Having been away from Whistler since November, I've missed most of a winter (a first). I've nevertheless enjoyed watching it from afar through social media and these very pages, and it was cool to see the season unfold through first fear, trepidation and guarded expectation, to pleasant surprise, the bits and pieces coalescing into a positive stream of people embracing the now, comfortable with the notion that things might be OK after all.
Oddly, I could probably say the exact same thing with regard to how the new government of Justin Trudeau is viewed.
But scanning Canada's political shores for signs of life through a 12,000-km telescope has brought other things into focus — like the humourous attempts of the Conservative Party of Canada to manufacture dirt about the government only to have it blow up in their mean-spirited faces in a way even Rick Mercer couldn't have dreamed up. The media derision currently being heaped upon interim leader Rona Ambrose and the rest of the braying Harperless cons is well deserved: actively hunting for Liberal scandal accounts for 90 per cent of the schadenfreude; another 10 lies in the lack of imagination of this tired script.
Her Majesty's Loyal Opposition, expected to serve Canadians and hold the government to account on important matters is doing neither; instead it is politicking and employing people to re-circulate Twitter photos of JT posing with a topless woman at a Pride Parade as if it were some kind of heinous crime. What if he's amoral and immoral? goes the hollow suggestion behind such frivolous muckraking. Fortunately, most see through to reality: what if he's just a modern guy with a strong belief in human rights unencumbered by the prejudices, perceptions and prudishness of the religious right and their conservatwat toadies?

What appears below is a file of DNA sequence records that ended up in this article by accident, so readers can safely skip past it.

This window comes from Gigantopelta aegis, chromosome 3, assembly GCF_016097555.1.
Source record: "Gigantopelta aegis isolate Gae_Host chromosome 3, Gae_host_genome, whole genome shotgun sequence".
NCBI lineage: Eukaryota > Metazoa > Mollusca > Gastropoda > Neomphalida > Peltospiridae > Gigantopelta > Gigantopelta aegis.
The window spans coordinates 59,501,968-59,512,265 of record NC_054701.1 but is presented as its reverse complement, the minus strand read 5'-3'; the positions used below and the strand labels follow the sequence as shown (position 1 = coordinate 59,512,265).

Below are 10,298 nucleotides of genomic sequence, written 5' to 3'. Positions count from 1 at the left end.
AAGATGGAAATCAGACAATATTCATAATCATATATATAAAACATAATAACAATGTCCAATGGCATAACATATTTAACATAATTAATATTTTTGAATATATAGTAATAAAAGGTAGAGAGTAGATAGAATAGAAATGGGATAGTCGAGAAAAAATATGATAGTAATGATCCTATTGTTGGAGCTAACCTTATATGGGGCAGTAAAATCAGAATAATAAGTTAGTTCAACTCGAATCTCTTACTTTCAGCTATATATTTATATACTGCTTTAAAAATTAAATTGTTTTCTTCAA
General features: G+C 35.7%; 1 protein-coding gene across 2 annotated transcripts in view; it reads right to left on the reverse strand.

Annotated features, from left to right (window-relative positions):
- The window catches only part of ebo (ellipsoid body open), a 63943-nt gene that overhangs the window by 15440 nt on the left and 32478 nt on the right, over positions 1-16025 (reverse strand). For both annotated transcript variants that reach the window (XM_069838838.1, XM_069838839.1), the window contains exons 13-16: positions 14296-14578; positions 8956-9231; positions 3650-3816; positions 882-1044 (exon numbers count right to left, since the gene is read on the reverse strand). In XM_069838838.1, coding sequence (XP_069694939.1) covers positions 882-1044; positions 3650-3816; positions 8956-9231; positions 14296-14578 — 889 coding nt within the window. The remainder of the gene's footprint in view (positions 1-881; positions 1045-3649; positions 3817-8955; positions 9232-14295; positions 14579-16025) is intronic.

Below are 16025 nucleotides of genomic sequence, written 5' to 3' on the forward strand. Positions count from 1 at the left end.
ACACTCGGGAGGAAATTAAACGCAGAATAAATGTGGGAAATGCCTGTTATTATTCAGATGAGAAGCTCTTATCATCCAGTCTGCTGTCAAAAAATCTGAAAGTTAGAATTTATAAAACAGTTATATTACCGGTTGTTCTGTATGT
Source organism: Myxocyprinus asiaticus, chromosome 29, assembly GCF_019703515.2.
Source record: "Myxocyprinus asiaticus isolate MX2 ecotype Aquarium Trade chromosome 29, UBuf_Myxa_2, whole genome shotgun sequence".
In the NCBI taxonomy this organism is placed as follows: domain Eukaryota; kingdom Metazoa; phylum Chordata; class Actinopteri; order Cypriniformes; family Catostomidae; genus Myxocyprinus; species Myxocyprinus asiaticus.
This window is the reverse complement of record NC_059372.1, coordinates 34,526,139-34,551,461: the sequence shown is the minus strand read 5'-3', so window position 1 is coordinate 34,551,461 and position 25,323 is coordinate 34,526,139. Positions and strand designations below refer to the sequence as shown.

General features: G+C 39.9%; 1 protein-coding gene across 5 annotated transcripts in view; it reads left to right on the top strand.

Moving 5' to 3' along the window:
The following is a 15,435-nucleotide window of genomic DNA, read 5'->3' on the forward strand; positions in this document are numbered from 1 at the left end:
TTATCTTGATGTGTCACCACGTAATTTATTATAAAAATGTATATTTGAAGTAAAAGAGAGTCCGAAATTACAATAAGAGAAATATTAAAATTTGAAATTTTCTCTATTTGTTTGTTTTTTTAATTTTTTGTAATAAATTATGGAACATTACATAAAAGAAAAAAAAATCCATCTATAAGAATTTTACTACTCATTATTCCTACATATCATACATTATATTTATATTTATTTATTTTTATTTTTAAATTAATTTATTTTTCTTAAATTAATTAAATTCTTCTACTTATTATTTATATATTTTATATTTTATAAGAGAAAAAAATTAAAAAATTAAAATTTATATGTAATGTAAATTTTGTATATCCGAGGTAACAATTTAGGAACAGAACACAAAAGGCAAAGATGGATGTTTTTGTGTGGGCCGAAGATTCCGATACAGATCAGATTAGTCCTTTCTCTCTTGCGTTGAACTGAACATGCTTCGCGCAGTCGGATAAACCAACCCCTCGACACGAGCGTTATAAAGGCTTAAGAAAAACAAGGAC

From over here it seems like high comedy when, before the Liberal government is a day on the job, Ambrose accuses them of... oh, pretty much everything... reversing her own positions of years prior in an attempt to spin gold from mouldy hay. But it won't work, as the writing is very much on the wall for the CPC. To have Ambrose blurt that the government needs to do more to help struggling Alberta oil workers by making EI more accessible can only be seen as gut-wrenchingly funny given the vicious attack on working people contained in the CPC's 2012 omnibus bill that changed the EI scheme for, among others, oil workers who are now forced by those rules to accept lower-paying jobs.
Ambrose isn't alone in her hypocrisies: an eastern Ontario Tory MP recently accused the Libs of trying to rig the next election because electoral reform will hurt con chances. "Stop the Liberals from destroying our democracy," read flyers sent by Scott Reid to constituents. Shades of the monthly fear-mongering mail received in Whistler for years from one John Weston, variously stating how the LPC and NDP would destroy the economy (ironically, the CPC did a fine job of that), usurp our democracy (ditto), and create more terror (again, a CPC crowning achievement). Conservative Alberta MPs have — naturally and unhelpfully — also painted team Trudeau as opponents of resource extraction, when, in fact, all evidence suggests them looking to make current resource extraction sustainable, keeping an eye on the future by not wanting to lean too heavily on resources that are clearly finite or carry unjustifiable environmental costs — a model of responsible economics. The government is also accused of an ethics breach for asking Harper appointees to resign after the former leader, in a move decried as old-school patronage, stacked various tribunals, boards, and federal positions before calling an election; because this request has no relevance to the influencing of said appointees' decisions — which could be a breach — it is seriously conflating issues (a con specialty). And finally, there's con MPs rudely shouting down ministers and good ol' Jason Kenny, bloviating friend of xenophobes everywhere, insulting the Minister of Defence by asking for an English-to-English translation of a statement made in the house of commons.
From this distance, the cottage industry of criticism seems to conveniently ignore the Trudeau government's unprecedented public consultation on everything from budgets to bitumen, aimed at fostering more participation and nationship among citizens who must move past expecting government to fix everything and instead use the opportunities provided us to pitch in and help with the fixing. This requires knowledge, honesty and understanding on our parts as well, not wild and unrealistic expectations and blame-seeking.
In being 180-degrees contra the HarperCon approach, it's a pleasant surprise — a new now and the best breath of fresh air this country has had for a long, long time.